This may begin with a simple transmission such as a leaflet dropped from a plane or an advertisement.
Generally these messages will contain directions on how to obtain more information, via a web site, hot line, radio program, etc.
disgust, pleasure), then when presented with object A in the absence of B, that same reaction will be experienced. Suppose a pollster finds that a certain group of people hates his candidate for senator but loves actor A.
They use actor A's endorsement of their candidate to change people's minds because people cannot tolerate inconsistency.
The concept reaches from systematic state propaganda to manipulate public opinion (Edward Bernays) to "sociological propaganda" (propaganda of integration), The transition from non-propaganda to propaganda is fluid.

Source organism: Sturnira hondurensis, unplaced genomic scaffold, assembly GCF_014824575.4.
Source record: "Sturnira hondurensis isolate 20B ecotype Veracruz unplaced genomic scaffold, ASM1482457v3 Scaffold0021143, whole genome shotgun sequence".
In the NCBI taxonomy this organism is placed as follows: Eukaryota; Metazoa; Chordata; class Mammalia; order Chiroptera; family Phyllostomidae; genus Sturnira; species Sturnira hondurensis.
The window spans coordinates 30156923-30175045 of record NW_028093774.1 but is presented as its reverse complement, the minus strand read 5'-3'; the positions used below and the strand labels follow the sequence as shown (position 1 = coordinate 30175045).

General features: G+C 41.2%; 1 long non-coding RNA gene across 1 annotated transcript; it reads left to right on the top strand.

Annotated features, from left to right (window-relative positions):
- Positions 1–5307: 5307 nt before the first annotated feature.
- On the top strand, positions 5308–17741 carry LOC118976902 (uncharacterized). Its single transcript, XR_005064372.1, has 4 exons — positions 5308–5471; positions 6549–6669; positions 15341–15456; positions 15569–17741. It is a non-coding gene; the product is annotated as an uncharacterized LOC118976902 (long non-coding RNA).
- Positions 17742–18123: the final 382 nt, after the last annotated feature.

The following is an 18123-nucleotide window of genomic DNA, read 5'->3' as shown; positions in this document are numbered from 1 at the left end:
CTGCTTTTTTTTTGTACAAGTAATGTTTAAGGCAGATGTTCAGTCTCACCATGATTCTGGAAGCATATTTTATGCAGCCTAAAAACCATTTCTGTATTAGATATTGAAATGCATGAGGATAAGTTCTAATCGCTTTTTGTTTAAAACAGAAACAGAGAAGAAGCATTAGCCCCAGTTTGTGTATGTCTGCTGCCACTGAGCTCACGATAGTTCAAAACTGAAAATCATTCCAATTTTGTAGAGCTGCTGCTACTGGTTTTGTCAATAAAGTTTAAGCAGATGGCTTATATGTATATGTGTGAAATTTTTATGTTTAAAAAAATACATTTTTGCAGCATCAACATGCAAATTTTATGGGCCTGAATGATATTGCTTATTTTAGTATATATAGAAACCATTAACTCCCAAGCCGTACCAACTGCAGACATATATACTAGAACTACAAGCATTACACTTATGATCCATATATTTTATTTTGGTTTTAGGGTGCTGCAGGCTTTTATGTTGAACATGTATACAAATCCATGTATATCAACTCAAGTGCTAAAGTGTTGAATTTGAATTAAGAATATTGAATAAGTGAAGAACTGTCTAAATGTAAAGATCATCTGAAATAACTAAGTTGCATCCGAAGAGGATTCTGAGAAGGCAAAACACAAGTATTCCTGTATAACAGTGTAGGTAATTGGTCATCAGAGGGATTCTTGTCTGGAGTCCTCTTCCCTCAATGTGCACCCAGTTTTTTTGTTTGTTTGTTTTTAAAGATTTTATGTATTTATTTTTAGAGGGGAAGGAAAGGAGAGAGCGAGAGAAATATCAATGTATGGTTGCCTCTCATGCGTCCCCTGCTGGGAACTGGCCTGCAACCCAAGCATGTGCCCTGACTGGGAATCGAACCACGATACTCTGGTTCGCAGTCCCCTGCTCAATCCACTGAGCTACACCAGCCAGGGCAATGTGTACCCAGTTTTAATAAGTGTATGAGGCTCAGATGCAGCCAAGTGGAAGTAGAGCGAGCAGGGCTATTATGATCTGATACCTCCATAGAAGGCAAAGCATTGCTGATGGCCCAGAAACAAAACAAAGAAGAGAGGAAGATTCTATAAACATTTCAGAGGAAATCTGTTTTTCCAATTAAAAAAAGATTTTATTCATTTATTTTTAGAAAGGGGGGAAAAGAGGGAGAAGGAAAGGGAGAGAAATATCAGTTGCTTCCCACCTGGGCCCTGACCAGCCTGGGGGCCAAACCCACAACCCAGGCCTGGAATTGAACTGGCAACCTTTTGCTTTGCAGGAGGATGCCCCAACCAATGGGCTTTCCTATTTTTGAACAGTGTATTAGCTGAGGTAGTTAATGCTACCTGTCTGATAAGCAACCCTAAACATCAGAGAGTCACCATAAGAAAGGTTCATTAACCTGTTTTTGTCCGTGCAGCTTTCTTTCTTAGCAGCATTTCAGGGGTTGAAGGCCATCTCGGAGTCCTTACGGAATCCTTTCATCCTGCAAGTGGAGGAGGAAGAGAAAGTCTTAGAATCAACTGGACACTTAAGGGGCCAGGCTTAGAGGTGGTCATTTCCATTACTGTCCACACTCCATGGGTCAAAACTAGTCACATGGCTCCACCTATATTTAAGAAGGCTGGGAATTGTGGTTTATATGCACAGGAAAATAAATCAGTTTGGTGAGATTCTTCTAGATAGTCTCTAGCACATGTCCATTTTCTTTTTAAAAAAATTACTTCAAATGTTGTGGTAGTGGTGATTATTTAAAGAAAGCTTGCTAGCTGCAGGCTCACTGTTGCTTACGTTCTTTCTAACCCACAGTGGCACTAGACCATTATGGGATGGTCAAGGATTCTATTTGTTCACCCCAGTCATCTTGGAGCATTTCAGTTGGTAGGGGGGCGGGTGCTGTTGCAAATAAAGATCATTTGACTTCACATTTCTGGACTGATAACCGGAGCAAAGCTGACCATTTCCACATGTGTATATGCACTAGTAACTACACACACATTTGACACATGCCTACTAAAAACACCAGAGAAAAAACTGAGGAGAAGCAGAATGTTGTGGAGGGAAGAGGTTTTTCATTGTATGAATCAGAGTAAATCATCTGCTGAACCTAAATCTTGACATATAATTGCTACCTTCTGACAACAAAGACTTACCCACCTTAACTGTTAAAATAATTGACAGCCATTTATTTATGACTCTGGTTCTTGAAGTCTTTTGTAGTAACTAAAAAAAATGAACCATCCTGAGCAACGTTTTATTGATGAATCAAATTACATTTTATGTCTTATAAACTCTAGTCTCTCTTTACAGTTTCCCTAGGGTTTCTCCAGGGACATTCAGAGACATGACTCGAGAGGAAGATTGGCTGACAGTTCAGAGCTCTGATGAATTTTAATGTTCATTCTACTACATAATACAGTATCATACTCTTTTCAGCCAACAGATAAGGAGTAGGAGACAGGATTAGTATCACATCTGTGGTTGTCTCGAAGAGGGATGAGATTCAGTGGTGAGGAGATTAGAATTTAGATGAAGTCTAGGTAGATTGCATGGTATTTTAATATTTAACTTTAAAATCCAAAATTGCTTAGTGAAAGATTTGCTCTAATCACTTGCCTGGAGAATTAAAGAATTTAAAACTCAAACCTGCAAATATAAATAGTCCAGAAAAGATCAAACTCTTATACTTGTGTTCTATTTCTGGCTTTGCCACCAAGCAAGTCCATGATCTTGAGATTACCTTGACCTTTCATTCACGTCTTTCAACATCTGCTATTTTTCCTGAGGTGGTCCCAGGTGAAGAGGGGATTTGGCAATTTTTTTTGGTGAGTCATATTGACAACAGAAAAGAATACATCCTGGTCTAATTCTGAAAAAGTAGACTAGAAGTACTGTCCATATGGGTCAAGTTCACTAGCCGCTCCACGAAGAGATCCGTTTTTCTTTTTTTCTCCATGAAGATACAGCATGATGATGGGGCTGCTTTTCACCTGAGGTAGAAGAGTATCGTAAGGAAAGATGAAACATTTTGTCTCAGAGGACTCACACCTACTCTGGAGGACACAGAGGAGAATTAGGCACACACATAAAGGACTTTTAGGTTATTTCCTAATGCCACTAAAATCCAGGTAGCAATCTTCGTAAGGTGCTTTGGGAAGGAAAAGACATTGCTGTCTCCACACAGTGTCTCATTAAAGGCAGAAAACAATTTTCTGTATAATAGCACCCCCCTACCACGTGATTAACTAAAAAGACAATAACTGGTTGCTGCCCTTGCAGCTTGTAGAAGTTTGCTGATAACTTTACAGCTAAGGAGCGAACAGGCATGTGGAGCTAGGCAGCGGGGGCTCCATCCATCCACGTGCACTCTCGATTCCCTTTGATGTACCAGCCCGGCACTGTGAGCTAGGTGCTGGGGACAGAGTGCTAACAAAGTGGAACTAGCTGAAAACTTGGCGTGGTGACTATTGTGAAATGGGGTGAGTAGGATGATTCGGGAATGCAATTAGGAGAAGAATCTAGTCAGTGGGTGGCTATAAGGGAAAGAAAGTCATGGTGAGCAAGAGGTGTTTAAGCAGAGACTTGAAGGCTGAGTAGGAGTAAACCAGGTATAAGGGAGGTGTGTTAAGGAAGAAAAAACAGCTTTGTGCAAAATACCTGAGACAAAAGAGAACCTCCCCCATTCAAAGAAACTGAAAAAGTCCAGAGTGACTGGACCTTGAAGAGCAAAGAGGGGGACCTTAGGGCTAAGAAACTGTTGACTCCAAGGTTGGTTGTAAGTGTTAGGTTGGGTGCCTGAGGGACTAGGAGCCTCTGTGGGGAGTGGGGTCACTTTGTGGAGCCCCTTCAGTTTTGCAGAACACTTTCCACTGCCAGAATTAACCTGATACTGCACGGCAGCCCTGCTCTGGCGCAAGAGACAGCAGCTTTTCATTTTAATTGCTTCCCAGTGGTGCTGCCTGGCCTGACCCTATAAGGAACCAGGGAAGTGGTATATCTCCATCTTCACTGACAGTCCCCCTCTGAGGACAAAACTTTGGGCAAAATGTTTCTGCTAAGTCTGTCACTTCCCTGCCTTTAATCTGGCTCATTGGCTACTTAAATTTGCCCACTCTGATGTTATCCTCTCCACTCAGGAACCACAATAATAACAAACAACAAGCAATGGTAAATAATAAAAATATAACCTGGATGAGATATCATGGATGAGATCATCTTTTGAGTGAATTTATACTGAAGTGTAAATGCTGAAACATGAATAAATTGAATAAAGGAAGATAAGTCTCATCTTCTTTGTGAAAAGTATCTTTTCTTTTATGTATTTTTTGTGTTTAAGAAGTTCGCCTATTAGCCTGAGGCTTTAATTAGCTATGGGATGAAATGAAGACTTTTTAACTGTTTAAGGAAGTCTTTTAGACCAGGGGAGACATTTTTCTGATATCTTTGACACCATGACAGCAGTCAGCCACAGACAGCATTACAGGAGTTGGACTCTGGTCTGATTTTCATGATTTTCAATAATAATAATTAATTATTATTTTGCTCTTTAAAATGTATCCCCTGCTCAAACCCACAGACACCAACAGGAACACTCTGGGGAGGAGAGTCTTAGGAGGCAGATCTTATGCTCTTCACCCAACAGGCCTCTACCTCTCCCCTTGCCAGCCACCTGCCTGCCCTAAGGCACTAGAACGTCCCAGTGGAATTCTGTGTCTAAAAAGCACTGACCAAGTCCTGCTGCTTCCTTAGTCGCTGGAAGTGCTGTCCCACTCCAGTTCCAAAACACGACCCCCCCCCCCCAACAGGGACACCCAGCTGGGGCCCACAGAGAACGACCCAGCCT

Effective manipulation presupposes non-manipulative embedding in order to unfold its effect, which is why the reference to these contexts is not yet a refutation of the manipulative character of an act of communication.
Identifying these messages is a necessary prerequisite to study the methods by which those messages are spread. This approach is more effective alongside the propagandist limiting or controlling the media.
Propaganda campaigns often follow a strategic transmission pattern to indoctrinate the target group.
Jowett and Victoria O’Donnell define Propaganda as the "deliberate, systematic attempt to shape perceptions, manipulate cognitions, and direct behavior to achieve a response that furthers the desired intent of the propagandist.
Manipulation can be organized or unorganized, conscious or unconscious, politically or socially motivated.
They are forced to either dislike the actor or like the candidate.
The "plain folks" or "common man" approach attempts to convince the audience that the propagandist's positions reflect the common sense of the people.